By Maximilian Clarke

The world’s economy is in a less precipitous situation than at the close of 2011, IMF Director Christine Lagarde said during a presentation at the 2012 China Development Forum as she touched upon the ‘special responsibilities’ more resilient, high-growth economies have in maintaining macroeconomic stability.

The high growth achieved by China and other markets helped prevent further economic collapse across the world, whilst China’s stability allowed its leaders to navigate the downturn effectively.

“When the crisis hit, China demonstrated policy commitment and leadership yet again, deftly combating the negative spillovers,” explained Lagarde., before outlining the three contributing factors.”

• One, China’s economy was in much better shape than most and had the capacity to respond–thanks to sound policymaking in the preceding years. This reflected prudent fiscal policy, countercyclical monetary policy, as well as structural improvements that had helped boost productivity.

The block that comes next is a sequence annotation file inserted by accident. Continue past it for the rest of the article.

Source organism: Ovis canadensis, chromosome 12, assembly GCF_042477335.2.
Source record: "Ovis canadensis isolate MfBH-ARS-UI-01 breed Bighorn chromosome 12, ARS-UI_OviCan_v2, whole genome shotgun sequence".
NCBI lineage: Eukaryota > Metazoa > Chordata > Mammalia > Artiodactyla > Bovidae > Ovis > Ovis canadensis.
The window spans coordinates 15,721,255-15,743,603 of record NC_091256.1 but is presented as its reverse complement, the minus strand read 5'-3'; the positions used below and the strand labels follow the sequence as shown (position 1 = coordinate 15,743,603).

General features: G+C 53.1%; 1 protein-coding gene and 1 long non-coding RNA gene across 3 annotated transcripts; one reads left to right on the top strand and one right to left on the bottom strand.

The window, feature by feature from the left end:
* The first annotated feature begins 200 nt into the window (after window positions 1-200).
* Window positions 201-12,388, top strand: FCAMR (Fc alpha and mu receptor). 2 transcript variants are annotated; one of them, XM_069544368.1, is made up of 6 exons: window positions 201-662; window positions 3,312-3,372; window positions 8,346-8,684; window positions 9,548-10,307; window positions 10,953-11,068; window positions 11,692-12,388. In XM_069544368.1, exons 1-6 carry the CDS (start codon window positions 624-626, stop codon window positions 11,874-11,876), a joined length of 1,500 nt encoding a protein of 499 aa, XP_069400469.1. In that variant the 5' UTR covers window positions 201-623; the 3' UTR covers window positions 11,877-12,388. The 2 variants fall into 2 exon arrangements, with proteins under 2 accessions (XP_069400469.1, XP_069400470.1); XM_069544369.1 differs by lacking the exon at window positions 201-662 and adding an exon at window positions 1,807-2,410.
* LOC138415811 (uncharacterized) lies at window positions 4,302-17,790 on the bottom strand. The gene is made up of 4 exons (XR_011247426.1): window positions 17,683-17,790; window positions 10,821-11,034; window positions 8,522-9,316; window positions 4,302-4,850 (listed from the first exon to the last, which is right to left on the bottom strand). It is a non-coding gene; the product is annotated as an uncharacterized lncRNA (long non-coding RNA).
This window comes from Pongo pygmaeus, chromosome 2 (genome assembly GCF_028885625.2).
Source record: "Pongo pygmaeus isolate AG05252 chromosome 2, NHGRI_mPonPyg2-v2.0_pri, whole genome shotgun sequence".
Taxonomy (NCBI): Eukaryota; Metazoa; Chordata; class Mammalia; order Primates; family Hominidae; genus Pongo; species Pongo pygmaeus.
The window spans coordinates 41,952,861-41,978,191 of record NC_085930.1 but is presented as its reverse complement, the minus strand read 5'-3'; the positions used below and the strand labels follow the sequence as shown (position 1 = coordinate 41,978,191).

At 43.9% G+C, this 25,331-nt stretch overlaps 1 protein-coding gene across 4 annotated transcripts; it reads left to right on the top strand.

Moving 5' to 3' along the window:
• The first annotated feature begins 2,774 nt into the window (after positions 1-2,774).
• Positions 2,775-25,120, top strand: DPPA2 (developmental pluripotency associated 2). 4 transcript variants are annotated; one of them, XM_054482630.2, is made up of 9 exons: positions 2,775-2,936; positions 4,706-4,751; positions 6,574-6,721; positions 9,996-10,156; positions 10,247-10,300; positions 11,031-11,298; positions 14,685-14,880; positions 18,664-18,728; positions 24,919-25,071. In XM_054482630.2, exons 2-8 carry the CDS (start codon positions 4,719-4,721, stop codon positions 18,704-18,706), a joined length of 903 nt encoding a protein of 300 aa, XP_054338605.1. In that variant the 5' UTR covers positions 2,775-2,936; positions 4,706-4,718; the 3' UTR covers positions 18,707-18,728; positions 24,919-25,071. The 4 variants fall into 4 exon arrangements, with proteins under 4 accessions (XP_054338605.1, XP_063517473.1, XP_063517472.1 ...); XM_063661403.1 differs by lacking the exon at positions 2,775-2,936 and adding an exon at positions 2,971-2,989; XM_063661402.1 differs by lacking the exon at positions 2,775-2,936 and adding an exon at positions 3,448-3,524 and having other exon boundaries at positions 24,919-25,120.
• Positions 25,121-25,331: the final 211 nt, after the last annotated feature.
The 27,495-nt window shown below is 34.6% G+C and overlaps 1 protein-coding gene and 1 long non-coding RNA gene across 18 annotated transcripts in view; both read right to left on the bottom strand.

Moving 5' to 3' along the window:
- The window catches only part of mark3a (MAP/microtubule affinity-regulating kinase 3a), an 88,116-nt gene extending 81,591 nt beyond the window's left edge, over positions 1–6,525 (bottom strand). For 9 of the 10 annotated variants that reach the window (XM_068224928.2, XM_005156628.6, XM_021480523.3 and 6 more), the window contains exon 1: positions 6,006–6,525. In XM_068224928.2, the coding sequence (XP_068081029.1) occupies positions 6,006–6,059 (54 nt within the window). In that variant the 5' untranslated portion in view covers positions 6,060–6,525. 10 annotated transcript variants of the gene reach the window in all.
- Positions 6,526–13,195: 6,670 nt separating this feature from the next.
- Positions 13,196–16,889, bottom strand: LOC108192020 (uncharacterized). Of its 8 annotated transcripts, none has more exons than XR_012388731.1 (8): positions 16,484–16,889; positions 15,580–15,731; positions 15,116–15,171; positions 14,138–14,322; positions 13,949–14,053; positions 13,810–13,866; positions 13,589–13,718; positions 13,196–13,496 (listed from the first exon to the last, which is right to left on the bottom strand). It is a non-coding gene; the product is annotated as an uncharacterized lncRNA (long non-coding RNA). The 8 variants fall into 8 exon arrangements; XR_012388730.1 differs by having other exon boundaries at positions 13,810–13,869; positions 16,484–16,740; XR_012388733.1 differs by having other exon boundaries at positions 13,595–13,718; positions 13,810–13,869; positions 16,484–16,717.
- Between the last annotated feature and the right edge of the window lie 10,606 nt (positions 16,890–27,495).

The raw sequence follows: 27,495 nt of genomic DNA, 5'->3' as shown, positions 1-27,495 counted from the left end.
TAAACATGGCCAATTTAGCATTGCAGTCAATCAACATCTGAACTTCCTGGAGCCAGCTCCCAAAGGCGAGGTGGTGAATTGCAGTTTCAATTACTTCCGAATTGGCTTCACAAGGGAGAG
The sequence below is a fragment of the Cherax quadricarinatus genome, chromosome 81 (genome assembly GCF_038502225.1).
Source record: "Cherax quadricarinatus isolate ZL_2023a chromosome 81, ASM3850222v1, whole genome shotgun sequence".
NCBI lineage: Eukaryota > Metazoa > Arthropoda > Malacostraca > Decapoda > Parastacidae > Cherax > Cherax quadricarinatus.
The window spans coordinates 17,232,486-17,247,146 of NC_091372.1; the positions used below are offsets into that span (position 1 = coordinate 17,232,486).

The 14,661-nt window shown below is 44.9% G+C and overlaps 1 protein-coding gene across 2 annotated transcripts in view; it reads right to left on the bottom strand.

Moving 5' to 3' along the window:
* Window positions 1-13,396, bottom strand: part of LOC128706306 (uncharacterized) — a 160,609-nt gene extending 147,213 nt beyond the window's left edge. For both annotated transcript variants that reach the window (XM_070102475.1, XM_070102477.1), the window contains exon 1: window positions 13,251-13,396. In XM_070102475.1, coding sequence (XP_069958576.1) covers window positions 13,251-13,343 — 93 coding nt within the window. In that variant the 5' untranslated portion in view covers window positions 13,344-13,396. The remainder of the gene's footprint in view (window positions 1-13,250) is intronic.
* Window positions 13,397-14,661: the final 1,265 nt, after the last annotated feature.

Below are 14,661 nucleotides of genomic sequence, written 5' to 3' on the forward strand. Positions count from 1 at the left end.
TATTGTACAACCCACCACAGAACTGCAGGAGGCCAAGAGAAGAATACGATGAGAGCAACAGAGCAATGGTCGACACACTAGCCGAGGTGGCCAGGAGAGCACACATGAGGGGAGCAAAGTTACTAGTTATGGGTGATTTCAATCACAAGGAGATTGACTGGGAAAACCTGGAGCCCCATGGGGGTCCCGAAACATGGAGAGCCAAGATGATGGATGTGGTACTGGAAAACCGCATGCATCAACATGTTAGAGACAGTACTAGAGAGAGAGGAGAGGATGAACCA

• Two, China had so far focused on trade liberalization, deferring financial integration for a later stage in its reform trajectory. As a result, China’s financial system was not exposed to the toxic assets that wreaked havoc on many advanced economies’ financial systems.

• Three, policymakers responded quickly and forcefully, with a stimulus package to offset the shock from the collapse in global demand.

Lagarde then proceeded to caution the world’s number two economy on the importance of relying too heavily on exports and that boosting domestic consumer demand and tackling income inequality must be central to future policy.

“Why is this important? Export and investment-oriented growth may have catapulted China to where it is today, but it is not sufficiently people-centered. Prosperity can only endure when it is shared more broadly among the Chinese people. And the same is true for social stability.”

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